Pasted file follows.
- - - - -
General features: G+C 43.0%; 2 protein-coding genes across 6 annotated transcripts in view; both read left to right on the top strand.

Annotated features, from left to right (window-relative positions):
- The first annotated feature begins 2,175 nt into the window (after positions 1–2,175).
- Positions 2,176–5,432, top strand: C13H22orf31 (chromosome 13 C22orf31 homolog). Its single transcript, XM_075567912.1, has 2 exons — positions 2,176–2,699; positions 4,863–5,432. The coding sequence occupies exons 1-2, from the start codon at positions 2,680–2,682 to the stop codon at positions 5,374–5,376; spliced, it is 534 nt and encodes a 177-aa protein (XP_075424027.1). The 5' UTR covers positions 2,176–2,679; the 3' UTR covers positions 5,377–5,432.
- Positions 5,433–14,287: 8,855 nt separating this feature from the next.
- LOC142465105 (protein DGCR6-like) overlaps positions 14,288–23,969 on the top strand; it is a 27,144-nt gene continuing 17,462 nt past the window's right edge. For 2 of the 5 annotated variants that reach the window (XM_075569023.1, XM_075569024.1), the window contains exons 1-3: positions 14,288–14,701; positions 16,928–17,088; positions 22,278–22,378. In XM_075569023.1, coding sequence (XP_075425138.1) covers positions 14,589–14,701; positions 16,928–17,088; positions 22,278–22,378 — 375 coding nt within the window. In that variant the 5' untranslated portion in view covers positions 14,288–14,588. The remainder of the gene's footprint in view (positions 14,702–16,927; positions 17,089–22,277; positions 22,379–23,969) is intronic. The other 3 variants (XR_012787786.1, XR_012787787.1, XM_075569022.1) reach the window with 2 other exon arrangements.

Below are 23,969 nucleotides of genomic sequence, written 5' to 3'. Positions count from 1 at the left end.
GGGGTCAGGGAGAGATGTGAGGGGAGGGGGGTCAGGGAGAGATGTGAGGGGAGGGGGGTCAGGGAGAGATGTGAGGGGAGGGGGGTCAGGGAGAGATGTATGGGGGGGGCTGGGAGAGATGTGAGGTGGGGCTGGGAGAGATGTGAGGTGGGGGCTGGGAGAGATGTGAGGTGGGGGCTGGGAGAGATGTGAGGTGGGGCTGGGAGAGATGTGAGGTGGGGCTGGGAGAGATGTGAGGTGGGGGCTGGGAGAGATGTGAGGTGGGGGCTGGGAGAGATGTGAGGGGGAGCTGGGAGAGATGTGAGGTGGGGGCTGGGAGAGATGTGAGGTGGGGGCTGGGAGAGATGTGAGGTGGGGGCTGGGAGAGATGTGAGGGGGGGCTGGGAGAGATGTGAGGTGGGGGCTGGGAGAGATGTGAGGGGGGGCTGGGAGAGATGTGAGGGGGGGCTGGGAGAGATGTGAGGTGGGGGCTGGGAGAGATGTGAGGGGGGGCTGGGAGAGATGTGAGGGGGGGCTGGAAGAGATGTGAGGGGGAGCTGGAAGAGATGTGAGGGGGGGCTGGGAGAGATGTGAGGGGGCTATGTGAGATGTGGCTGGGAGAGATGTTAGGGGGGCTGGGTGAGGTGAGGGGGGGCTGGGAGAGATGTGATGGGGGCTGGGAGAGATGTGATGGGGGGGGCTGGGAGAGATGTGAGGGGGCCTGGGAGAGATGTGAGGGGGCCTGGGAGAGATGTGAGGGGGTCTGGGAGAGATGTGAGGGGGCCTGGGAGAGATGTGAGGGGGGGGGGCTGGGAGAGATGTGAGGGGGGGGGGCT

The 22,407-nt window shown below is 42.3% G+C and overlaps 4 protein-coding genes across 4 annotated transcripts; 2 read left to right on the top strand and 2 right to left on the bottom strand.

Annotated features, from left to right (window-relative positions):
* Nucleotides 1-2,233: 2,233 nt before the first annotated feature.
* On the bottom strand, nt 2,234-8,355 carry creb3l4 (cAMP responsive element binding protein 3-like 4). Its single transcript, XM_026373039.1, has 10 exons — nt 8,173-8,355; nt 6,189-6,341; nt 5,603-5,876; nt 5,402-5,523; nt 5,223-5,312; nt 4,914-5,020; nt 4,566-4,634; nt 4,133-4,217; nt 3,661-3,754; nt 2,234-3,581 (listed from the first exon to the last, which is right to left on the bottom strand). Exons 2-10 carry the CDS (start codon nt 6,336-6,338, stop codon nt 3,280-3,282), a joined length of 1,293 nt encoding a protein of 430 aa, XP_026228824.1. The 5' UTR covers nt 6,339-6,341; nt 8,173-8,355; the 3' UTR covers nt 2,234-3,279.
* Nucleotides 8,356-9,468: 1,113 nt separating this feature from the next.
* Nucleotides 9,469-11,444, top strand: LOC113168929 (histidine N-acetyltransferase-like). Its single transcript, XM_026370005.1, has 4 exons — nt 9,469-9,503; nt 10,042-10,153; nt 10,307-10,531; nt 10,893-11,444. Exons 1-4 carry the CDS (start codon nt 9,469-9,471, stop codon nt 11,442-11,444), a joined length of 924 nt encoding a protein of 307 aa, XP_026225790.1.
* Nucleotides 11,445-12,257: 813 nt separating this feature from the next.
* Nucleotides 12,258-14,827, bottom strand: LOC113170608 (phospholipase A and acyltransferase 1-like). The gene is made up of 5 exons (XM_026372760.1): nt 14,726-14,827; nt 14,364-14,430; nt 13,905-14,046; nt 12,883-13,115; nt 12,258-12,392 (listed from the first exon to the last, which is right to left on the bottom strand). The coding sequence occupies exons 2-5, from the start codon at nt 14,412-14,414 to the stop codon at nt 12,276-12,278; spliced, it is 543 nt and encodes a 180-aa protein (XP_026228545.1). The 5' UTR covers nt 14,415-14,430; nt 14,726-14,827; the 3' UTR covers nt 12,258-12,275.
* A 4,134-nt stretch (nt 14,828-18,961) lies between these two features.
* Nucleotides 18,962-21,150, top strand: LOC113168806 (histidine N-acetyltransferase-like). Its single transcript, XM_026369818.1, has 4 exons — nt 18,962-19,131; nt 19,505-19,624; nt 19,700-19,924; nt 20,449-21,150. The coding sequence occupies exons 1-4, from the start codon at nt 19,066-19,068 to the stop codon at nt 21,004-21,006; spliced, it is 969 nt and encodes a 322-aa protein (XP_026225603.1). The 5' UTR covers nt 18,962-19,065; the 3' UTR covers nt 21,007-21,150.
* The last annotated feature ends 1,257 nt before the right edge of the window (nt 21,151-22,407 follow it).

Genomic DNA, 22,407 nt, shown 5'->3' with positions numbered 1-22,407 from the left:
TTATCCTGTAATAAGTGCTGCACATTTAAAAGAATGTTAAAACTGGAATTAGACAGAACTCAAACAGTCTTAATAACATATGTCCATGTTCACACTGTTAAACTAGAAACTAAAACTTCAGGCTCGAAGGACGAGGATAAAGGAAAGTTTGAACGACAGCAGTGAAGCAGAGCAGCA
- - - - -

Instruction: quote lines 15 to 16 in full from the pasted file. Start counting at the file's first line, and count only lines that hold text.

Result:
* Nucleotides 11,445-12,257: 813 nt separating this feature from the next.
* Nucleotides 12,258-14,827, bottom strand: LOC113170608 (phospholipase A and acyltransferase 1-like). The gene is made up of 5 exons (XM_026372760.1): nt 14,726-14,827; nt 14,364-14,430; nt 13,905-14,046; nt 12,883-13,115; nt 12,258-12,392 (listed from the first exon to the last, which is right to left on the bottom strand). The coding sequence occupies exons 2-5, from the start codon at nt 14,412-14,414 to the stop codon at nt 12,276-12,278; spliced, it is 543 nt and encodes a 180-aa protein (XP_026228545.1). The 5' UTR covers nt 14,415-14,430; nt 14,726-14,827; the 3' UTR covers nt 12,258-12,275.